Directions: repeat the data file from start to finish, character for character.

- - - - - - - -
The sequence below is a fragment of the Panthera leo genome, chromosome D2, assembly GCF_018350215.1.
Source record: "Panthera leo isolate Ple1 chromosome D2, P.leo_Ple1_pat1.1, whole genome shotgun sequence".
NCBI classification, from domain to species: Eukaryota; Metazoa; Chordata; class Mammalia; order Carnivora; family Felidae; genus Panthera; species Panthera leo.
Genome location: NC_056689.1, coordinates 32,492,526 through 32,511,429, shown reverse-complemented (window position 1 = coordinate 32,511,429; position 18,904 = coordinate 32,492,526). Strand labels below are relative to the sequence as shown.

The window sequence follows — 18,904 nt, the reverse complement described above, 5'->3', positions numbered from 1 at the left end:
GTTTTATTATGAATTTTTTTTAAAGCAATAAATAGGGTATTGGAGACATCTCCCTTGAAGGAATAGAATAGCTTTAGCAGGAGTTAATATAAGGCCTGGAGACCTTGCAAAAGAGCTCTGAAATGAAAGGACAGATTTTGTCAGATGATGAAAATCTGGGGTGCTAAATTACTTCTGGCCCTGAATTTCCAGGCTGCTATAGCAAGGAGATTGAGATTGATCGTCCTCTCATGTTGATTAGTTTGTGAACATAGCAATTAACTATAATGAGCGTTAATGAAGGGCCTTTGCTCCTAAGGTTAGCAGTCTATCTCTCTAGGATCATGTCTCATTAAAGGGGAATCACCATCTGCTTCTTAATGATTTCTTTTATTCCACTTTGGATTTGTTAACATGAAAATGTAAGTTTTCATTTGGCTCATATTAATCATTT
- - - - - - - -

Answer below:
The sequence below is a fragment of the Panthera leo genome, chromosome D2, assembly GCF_018350215.1.
Source record: "Panthera leo isolate Ple1 chromosome D2, P.leo_Ple1_pat1.1, whole genome shotgun sequence".
NCBI classification, from domain to species: Eukaryota; Metazoa; Chordata; class Mammalia; order Carnivora; family Felidae; genus Panthera; species Panthera leo.
Genome location: NC_056689.1, coordinates 32,492,526 through 32,511,429, shown reverse-complemented (window position 1 = coordinate 32,511,429; position 18,904 = coordinate 32,492,526). Strand labels below are relative to the sequence as shown.

The window sequence follows — 18,904 nt, the reverse complement described above, 5'->3', positions numbered from 1 at the left end:
GTTTTATTATGAATTTTTTTTAAAGCAATAAATAGGGTATTGGAGACATCTCCCTTGAAGGAATAGAATAGCTTTAGCAGGAGTTAATATAAGGCCTGGAGACCTTGCAAAAGAGCTCTGAAATGAAAGGACAGATTTTGTCAGATGATGAAAATCTGGGGTGCTAAATTACTTCTGGCCCTGAATTTCCAGGCTGCTATAGCAAGGAGATTGAGATTGATCGTCCTCTCATGTTGATTAGTTTGTGAACATAGCAATTAACTATAATGAGCGTTAATGAAGGGCCTTTGCTCCTAAGGTTAGCAGTCTATCTCTCTAGGATCATGTCTCATTAAAGGGGAATCACCATCTGCTTCTTAATGATTTCTTTTATTCCACTTTGGATTTGTTAACATGAAAATGTAAGTTTTCATTTGGCTCATATTAATCATTT